Renminbi to remain stable, regulator says
BEIJING (China Daily/ANN) - Central bank vice-governor voices confidence amid currency volatility.
The monetary authority vowed to stabilise the renminbi amid escalated trade tensions, while continuing to push forward financial opening-up and protecting overseas investors’ legal rights, said a senior official from the central bank on Sunday.
“We have the foundation, confidence and capacity to maintain a stable foreign exchange market in China, and keep the renminbi exchange rate at a reasonably stable equilibrium,” said Pan Gongsheng, vice-governor of the People’s Bank of China, the central bank, said in a statement on its website.
Before his pledge, the onshore renminbi rate depreciated to 6.9182 per dollar at Friday’s close, the weakest level since December, and the offshore renminbi rate hit its lowest level since November. Trade talks between China and the United States recently faltered and a large amount of additional tariffs are expected to be imposed on imports from both sides.
China will take necessary measures, in response to foreign exchange market fluctuations, including using a strengthened risk management system, said Pan.
He also stressed that authorities would crack down on illegal activities in foreign exchange trading.
“China has sufficient policy tools,” said Pan, who is also director of the State Administration of Foreign Exchange, the country’s foreign exchange regulator.
The PBOC vice-governor also confirmed on Sunday that China will continually implement opening-up policies and improve the environment for overseas investors and protect the legal rights of foreign investors.
China will further open the financial market to welcome more overseas investors in. The cross-border trade and investment will be more free and convenient, said Pan.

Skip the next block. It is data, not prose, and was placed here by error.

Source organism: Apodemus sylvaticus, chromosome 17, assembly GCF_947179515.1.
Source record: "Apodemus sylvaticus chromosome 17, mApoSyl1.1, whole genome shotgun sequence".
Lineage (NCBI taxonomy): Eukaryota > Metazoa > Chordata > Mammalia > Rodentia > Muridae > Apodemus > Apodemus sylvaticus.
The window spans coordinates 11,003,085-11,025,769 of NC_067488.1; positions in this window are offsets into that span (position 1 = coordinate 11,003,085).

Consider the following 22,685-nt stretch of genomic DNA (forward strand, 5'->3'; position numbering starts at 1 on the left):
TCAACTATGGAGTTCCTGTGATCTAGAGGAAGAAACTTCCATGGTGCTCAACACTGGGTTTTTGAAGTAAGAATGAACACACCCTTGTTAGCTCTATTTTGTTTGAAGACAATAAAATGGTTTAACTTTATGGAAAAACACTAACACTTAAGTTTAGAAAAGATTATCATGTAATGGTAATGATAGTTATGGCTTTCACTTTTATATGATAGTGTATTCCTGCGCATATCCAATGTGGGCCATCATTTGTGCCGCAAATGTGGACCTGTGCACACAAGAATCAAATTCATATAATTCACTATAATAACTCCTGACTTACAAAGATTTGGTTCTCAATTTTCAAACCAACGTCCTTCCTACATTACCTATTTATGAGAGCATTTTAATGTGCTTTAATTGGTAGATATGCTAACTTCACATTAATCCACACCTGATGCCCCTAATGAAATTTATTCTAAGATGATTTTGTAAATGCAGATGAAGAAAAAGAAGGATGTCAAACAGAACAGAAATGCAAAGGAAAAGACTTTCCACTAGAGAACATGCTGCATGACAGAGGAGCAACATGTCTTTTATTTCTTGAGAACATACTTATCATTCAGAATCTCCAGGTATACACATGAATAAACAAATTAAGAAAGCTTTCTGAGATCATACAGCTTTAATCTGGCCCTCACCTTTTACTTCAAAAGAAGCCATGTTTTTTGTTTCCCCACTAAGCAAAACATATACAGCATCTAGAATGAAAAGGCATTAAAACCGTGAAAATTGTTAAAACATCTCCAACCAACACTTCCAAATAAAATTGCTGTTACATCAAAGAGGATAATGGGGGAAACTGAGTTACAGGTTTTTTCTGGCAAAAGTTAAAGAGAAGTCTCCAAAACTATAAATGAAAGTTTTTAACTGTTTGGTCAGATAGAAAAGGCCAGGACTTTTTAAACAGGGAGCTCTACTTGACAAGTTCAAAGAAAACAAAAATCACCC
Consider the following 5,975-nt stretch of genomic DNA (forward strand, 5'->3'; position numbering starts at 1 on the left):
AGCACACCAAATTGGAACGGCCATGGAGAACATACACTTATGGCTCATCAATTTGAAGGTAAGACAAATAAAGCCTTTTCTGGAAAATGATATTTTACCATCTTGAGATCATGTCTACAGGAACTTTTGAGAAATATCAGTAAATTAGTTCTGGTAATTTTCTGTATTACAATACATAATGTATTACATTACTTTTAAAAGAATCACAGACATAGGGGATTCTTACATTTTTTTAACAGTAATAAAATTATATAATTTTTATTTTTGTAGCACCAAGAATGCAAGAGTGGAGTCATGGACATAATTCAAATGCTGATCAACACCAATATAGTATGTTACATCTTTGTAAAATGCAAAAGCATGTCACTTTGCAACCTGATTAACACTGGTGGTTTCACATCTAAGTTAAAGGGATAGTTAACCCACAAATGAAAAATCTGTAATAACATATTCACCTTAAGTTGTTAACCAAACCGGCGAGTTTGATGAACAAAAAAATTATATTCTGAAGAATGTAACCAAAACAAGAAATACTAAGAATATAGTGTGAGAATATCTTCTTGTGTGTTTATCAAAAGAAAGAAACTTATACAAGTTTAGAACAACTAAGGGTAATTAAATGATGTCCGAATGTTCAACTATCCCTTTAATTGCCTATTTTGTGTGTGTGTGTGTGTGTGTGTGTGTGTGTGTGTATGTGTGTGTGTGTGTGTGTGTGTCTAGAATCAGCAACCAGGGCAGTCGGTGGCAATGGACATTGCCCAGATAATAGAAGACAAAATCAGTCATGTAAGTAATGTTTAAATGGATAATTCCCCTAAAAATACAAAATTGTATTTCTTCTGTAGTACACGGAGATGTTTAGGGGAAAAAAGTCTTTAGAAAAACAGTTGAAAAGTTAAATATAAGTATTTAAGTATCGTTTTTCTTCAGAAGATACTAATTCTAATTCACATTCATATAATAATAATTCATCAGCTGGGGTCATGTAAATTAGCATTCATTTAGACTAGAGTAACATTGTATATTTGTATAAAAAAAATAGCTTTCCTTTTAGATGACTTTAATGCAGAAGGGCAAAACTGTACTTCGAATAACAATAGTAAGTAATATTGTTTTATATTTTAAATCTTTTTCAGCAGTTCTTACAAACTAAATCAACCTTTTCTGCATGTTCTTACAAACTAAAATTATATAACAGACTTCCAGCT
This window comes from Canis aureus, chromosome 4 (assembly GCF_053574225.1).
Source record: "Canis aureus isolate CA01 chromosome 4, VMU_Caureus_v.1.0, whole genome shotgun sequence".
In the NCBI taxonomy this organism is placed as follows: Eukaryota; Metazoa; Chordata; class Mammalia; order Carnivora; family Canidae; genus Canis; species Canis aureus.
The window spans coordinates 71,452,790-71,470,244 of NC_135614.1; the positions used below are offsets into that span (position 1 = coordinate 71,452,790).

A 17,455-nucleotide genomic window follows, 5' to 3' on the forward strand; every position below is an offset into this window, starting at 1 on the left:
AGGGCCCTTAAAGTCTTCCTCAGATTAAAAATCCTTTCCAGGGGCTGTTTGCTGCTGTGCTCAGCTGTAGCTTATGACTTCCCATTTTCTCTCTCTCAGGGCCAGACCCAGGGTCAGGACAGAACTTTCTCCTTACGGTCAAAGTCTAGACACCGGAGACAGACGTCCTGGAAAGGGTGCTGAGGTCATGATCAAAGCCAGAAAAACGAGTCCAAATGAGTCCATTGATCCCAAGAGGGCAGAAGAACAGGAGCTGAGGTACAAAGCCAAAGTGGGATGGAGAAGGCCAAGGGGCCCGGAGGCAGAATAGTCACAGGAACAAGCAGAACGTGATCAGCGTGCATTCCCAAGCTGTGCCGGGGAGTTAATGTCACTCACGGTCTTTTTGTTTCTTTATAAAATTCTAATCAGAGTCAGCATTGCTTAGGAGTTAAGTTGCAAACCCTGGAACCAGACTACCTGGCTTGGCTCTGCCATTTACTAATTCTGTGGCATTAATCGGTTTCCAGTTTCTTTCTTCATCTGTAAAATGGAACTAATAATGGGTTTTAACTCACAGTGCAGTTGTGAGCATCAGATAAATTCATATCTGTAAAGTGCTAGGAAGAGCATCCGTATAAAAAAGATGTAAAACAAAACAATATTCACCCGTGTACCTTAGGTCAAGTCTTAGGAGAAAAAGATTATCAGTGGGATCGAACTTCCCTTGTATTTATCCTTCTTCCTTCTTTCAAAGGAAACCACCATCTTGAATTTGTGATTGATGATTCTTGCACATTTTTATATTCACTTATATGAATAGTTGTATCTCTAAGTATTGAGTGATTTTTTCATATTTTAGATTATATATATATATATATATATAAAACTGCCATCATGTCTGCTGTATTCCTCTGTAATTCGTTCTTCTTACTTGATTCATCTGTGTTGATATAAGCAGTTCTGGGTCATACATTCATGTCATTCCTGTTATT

He called China’s economy stable, as the major economic indicators were within a reasonable range.
In April, the National Bureau of Statistics said the purchasing managers’ index for the manufacturing sector stood at 50.1, indicating expansion as the reading was above 50.
The broad money supply, or M2, increased 8.5 per cent year-on-year by the end of April, compared with 8.3 per cent a year earlier.
“The prudential monetary policy was focused on countercyclical adjustments this year, maintaining flexibility as well as ample liquidity to promote fast growth of credit and strengthened support of private and small enterprises,” Pan added.
The China-US trade disputes have significantly influenced the renminbi’s performance, said Wang Shengzu, co-head of Investment Strategy Group Asia Goldman Sachs.
But the currency is unlikely to slip out of a reasonable range, assuming there is no big shock from the trade talks, Wang said.
As a sound base for a stable renminbi, “the Chinese economy has shown signs of bouncing up, shown by the faster-than-expected growth of industrial output, retail sales, and credit in the first quarter, and this means that economic activity is improving with supportive policies”, said Wang.